LONDON - Oil prices held steady on Monday following last week's heavy losses, as deepening U.S. trade wars fanned fears of a global economic slowdown but top oil exporter Saudi Arabia sought to calm markets.
Saudi, the de-facto leader of OPEC, indicated that the group of oil producers together with Russia would continue managing global crude supplies to avoid a surplus.
"We will do what is needed to sustain market stability beyond June. To me, that means drawing down inventories from their currently elevated levels," Saudi Energy Minister Khalid al-Falih said.
Front-month Brent crude futures were at $62.02 at 0945 GMT, up 3 cents, or 0.05%, above Friday's close. Prices had dropped by more than 3% on Friday, with May recording the biggest monthly loss in six months.
U.S. West Texas Intermediate (WTI) crude futures were at $53.74 per barrel, up 24 cents, or 0.45%.
"Saudi Arabia's preference for continuing with, or even deepening, the OPEC+ output cut commitment has also provided a lift to prices," said Abhishek Kumar, head of analytics at Interfax Energy in London.
"Nevertheless, the escalating trade war of the United States with China, the European Union and Mexico will cap price gains in the run-up to the OPEC+ meeting."
Global markets have skidded in recent weeks due to concerns that the economy could stall amid rising trade tensions between the United States and China, the world's two largest economies and biggest energy consumers.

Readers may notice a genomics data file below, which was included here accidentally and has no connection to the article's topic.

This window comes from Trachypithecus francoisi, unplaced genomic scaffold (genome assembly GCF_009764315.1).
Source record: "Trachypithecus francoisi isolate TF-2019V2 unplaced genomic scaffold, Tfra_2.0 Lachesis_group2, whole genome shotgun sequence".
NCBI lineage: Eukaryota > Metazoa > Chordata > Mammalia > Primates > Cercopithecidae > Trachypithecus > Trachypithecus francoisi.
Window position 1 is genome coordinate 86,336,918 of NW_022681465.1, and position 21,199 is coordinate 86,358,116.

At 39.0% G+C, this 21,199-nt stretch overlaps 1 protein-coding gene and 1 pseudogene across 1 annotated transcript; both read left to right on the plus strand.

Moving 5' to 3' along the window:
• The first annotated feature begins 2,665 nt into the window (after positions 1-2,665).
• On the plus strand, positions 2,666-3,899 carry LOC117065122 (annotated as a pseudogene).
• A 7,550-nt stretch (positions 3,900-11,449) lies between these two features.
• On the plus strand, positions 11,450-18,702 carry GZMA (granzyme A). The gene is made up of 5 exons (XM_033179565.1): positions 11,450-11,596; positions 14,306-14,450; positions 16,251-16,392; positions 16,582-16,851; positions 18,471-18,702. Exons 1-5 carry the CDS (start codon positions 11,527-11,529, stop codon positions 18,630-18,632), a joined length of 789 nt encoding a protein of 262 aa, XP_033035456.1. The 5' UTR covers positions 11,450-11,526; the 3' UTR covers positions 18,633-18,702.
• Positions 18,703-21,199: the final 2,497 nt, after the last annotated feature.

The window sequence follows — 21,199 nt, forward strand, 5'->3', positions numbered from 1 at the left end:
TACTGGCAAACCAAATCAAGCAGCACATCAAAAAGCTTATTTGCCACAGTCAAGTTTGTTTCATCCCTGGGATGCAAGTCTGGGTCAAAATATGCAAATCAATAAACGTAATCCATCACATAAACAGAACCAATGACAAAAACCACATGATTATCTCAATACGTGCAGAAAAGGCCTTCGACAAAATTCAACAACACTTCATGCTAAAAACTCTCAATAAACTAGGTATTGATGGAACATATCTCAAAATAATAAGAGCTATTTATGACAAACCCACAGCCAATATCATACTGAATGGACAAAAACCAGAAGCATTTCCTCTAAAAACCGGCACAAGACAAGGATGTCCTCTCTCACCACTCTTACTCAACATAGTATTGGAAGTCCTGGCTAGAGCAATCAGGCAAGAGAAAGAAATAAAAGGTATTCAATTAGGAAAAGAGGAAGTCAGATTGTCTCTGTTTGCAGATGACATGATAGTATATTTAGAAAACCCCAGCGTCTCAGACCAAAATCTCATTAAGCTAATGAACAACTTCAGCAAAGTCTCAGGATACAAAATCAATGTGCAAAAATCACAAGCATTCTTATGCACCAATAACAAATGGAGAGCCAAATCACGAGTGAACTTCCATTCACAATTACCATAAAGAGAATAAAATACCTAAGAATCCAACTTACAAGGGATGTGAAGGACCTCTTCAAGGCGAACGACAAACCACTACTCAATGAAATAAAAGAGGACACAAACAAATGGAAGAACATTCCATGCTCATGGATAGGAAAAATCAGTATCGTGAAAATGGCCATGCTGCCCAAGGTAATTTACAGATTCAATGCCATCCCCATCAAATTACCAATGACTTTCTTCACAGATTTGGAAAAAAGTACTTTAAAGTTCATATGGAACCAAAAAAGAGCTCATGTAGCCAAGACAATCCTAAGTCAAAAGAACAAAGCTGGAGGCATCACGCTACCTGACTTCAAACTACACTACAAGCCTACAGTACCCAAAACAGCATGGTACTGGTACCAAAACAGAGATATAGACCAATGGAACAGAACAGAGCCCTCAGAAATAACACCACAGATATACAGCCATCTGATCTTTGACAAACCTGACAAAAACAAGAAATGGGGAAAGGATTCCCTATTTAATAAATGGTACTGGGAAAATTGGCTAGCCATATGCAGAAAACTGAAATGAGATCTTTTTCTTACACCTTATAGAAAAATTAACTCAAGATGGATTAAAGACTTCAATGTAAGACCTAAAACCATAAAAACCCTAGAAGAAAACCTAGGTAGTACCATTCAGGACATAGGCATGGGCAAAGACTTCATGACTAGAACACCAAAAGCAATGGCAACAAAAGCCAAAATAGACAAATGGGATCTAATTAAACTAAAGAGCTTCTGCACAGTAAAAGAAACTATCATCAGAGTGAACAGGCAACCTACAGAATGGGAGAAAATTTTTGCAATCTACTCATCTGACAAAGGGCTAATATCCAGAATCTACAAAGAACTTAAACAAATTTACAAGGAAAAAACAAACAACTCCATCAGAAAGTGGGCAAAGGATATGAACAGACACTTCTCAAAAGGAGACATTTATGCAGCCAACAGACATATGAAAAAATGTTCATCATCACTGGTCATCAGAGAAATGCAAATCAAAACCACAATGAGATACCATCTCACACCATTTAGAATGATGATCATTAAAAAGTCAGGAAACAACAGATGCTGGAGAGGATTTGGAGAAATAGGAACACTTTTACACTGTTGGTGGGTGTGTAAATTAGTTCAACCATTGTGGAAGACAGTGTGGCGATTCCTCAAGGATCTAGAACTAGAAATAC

Fears over trade were further stoked when U.S. President Donald Trump announced punitive tariffs against Mexico, a major oil supplier to the United States.
"Traders are increasingly pricing in a prolonged trade war hitting the global economy," said Jasper Lawler, head of research at futures brokerage London Capital Group.
In a typical market move during times of uncertainty, gold rose to its highest level in more than two months on Monday as investors pulled out of risky assets such as oil and parked money in perceived safe havens.
Brent crude oil prices have dropped almost 20% from their 2018 peak as global supplies tightened due to output curbs by the Organization of the Petroleum Exporting Countries and Russia, as well as a drop in Iranian exports due to U.S. sanctions and Venezuelan production.
Saudi Arabia pumped 9.65 million barrels of oil per day (bpd), cutting deeper than its production target under a global pact to reduce oil supply, a Saudi oil industry source said on Monday.
The Saudi output target under the OPEC-led pact is 10.3 million bpd.